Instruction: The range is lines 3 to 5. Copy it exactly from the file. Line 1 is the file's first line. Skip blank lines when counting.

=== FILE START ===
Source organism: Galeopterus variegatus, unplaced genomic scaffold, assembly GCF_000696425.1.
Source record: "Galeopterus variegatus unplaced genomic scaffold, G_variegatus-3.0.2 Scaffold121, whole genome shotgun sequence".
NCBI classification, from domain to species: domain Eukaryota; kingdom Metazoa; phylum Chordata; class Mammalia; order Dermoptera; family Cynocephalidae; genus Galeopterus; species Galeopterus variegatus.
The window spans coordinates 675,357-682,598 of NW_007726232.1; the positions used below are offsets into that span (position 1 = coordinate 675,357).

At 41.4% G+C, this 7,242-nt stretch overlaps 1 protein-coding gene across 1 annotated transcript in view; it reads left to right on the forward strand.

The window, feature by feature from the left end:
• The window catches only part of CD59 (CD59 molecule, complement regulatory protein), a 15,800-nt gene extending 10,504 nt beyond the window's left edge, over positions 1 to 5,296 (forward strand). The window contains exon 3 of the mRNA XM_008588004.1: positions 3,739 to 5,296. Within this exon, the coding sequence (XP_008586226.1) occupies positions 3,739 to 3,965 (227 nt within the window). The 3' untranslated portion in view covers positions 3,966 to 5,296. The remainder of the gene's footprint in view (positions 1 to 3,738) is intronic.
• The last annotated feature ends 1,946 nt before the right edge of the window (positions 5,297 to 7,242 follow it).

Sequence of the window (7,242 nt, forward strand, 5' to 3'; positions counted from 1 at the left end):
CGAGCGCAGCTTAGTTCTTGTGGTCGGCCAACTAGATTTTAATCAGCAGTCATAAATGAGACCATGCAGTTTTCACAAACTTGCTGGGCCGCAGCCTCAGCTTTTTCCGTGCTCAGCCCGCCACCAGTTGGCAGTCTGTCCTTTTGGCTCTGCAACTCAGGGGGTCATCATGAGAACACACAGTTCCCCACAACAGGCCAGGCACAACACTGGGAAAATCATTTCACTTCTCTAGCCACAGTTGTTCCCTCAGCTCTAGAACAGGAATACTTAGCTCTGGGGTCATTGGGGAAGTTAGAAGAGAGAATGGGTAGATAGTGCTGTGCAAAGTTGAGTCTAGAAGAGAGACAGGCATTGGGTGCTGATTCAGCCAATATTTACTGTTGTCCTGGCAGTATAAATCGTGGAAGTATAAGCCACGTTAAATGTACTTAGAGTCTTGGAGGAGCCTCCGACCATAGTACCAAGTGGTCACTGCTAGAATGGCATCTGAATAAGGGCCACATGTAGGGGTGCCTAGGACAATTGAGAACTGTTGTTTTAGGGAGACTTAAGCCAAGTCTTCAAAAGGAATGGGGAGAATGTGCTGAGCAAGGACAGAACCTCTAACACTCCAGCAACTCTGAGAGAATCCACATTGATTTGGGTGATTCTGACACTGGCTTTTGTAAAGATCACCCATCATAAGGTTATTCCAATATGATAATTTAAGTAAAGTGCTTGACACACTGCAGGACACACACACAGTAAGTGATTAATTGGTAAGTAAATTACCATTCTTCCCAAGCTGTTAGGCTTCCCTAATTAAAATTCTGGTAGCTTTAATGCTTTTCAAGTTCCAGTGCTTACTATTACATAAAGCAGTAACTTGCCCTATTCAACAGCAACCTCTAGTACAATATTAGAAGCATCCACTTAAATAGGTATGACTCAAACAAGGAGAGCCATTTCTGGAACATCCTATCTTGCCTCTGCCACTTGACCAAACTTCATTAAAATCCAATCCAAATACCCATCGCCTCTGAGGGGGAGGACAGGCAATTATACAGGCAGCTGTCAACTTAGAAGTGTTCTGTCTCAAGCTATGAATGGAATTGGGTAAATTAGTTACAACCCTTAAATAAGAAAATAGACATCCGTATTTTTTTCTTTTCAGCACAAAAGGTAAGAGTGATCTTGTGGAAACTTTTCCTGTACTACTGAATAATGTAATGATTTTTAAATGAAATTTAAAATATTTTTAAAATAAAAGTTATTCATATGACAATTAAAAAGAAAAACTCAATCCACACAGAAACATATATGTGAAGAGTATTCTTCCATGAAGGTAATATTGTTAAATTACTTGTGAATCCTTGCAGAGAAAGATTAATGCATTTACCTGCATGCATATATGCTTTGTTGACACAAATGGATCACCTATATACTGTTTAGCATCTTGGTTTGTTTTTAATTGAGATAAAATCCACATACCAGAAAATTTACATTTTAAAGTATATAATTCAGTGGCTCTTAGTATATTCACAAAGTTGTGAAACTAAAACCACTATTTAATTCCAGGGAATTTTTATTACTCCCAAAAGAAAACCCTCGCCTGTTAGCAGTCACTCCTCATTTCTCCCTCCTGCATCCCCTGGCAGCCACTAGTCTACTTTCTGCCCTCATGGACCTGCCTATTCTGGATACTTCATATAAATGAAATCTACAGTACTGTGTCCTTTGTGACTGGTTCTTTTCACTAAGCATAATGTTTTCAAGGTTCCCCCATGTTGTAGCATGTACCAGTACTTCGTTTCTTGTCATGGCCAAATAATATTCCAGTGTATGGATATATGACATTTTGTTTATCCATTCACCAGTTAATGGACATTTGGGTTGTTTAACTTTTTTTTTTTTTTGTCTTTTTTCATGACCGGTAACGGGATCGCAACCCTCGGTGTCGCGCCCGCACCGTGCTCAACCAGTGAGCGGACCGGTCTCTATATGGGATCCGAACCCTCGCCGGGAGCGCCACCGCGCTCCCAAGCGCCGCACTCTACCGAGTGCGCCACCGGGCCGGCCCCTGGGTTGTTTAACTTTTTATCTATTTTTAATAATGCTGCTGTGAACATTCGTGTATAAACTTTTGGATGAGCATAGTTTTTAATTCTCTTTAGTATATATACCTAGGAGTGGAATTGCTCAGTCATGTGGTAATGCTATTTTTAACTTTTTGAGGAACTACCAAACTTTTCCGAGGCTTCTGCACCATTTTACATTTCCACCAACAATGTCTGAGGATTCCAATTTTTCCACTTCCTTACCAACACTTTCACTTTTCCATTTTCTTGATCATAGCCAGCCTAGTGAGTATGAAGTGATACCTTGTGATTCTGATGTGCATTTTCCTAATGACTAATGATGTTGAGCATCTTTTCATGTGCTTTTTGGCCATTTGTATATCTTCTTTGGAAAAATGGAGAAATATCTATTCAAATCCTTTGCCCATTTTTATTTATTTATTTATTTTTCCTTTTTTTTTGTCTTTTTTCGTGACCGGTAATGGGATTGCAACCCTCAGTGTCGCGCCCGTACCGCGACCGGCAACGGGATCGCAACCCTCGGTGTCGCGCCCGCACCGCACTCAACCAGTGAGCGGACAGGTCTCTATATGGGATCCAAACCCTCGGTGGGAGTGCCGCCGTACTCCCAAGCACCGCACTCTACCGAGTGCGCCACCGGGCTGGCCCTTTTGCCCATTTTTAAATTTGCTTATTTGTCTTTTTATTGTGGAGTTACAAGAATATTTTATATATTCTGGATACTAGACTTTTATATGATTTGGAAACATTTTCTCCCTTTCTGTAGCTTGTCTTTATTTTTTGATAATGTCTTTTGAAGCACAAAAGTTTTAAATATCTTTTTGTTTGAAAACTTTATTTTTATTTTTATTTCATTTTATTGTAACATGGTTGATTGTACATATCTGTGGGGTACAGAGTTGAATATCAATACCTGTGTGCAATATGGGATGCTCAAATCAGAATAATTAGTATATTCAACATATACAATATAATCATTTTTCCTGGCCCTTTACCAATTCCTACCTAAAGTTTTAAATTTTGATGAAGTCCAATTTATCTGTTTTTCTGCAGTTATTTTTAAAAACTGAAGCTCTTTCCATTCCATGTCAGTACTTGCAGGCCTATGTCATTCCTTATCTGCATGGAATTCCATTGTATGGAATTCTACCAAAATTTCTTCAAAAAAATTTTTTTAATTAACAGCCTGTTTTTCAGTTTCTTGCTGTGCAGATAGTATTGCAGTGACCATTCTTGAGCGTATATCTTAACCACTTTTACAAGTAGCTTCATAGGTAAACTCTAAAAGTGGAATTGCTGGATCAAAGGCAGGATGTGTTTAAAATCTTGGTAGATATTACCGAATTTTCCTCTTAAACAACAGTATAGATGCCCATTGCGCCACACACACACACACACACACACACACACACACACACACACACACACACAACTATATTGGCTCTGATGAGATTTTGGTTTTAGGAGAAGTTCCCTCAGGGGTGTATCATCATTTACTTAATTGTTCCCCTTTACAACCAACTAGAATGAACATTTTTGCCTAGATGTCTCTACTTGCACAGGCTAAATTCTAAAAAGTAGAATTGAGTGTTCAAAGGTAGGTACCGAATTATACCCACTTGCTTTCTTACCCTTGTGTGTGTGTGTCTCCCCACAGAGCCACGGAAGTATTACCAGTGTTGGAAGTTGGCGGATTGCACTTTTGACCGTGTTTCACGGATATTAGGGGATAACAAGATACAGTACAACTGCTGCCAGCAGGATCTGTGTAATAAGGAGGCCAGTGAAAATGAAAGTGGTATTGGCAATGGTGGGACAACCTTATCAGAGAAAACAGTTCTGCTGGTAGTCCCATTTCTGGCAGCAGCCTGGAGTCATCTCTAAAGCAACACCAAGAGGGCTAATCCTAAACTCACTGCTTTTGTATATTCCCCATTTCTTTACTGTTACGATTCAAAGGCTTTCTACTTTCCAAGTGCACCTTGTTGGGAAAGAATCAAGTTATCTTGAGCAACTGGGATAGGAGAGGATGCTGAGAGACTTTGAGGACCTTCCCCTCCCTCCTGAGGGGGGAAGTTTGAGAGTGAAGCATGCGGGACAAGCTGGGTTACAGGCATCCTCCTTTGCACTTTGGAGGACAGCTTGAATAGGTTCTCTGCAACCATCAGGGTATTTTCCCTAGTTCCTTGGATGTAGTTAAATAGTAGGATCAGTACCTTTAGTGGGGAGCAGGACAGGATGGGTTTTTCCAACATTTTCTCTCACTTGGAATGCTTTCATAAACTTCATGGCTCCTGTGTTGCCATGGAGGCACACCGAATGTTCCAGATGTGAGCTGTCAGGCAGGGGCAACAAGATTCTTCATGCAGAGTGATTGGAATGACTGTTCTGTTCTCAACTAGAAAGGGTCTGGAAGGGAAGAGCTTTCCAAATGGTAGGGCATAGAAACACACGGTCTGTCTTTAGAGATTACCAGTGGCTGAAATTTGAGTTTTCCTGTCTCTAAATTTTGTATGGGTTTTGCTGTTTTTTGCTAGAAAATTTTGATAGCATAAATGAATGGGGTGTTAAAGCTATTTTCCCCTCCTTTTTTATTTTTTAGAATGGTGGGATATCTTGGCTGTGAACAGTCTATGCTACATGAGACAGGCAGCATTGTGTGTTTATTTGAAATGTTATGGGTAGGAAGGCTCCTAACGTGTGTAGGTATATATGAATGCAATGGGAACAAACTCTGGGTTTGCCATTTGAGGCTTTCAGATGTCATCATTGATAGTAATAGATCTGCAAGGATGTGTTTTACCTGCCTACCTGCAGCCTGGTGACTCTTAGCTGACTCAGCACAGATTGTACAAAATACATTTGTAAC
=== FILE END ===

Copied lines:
NCBI classification, from domain to species: domain Eukaryota; kingdom Metazoa; phylum Chordata; class Mammalia; order Dermoptera; family Cynocephalidae; genus Galeopterus; species Galeopterus variegatus.
The window spans coordinates 675,357-682,598 of NW_007726232.1; the positions used below are offsets into that span (position 1 = coordinate 675,357).

At 41.4% G+C, this 7,242-nt stretch overlaps 1 protein-coding gene across 1 annotated transcript in view; it reads left to right on the forward strand.